These are scenes from a documentary film I saw many years ago, which immediately changed my mind about capital punishment and turned me permanently into a strong opponent. I have never been able to get them out of my mind. The prisoner may well have been guilty, although much of the evidence against him was tainted. Being of low intelligence and very poor, he was perhaps a person of diminished responsibility but his crime was particularly brutal, assuming he committed it. But even assuming he was every bit as guilty of as many unspeakable crimes as Saddam Hussein, the crime committed against him and against public morality by the state and all those complicit in it was just as terrible, and, I think, worse.

Killing a man in cold blood, no matter what he has done, with all kinds of procedures to give it an air of normality and respectability, is obscene. It tends to deprave and corrupt anyone who sees it or hears of it. The pictures of Saddam with a noose around his neck were the worst kind of voyeurism; they should never have been released. They are the stuff of snuff movies.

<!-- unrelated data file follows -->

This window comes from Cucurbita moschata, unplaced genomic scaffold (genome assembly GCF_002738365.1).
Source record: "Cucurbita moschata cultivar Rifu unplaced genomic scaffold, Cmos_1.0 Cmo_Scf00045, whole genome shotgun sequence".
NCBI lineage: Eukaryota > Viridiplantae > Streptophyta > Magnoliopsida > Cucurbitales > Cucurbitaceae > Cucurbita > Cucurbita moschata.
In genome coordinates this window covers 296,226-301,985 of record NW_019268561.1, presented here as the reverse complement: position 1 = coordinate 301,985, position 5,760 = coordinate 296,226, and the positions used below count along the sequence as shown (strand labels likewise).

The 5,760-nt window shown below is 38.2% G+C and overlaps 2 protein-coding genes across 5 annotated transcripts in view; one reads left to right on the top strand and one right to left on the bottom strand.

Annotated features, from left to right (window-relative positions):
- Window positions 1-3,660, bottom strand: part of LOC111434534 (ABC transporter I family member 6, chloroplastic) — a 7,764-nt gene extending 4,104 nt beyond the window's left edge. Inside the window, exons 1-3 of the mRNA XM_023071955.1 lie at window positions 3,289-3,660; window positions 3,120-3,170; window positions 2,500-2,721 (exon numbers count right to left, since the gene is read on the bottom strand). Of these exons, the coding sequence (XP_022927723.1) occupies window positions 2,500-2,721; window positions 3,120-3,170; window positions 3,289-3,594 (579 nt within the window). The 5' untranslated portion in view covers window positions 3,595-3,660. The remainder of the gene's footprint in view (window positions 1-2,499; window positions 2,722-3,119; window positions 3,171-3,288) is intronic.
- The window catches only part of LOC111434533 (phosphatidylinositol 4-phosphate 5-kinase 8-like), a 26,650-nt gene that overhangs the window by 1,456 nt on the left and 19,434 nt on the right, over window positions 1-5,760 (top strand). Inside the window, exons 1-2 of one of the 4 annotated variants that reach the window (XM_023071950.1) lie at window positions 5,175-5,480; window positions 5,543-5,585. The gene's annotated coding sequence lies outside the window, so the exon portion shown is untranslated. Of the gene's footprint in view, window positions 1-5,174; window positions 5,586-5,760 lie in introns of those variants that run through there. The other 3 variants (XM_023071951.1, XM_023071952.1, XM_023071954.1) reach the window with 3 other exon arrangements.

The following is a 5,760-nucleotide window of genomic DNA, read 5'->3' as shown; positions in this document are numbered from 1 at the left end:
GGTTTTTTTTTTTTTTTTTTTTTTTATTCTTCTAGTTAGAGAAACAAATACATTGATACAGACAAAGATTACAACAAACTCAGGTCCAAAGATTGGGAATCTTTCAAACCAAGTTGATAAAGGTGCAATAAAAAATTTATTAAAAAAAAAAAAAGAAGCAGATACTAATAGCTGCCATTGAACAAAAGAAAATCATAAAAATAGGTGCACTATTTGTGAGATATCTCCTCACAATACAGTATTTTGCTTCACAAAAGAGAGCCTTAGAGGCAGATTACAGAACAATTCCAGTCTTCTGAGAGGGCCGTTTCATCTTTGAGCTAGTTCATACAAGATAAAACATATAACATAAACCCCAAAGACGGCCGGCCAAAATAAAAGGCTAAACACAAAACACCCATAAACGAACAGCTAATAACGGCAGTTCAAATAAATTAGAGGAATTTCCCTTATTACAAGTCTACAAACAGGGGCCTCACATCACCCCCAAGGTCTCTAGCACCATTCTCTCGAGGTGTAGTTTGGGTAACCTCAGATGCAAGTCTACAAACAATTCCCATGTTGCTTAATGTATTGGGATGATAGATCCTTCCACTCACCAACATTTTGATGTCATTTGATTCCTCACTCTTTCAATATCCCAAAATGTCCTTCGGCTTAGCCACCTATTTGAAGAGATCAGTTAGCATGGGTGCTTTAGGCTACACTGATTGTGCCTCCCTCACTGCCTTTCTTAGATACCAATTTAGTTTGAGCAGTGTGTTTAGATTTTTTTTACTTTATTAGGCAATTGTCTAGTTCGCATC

It was wrong of the allies to hand him over to be hanged. The trouble with judicial killing is not that it is bad for the victim, who might well deserve some unspeakable punishment. It is that it’s bad for those who do it and, by extension, for the wider society. It is corrupting. It is brutalising.

The same can be said for invading and bombing a country without due cause, but that is another argument. In all the horrors of the occupation of Iraq, almost everything is obscured by the choking fog of war. One thing, however, does stand out clearly from all the dust and death: it was wrong to hang Saddam Hussein.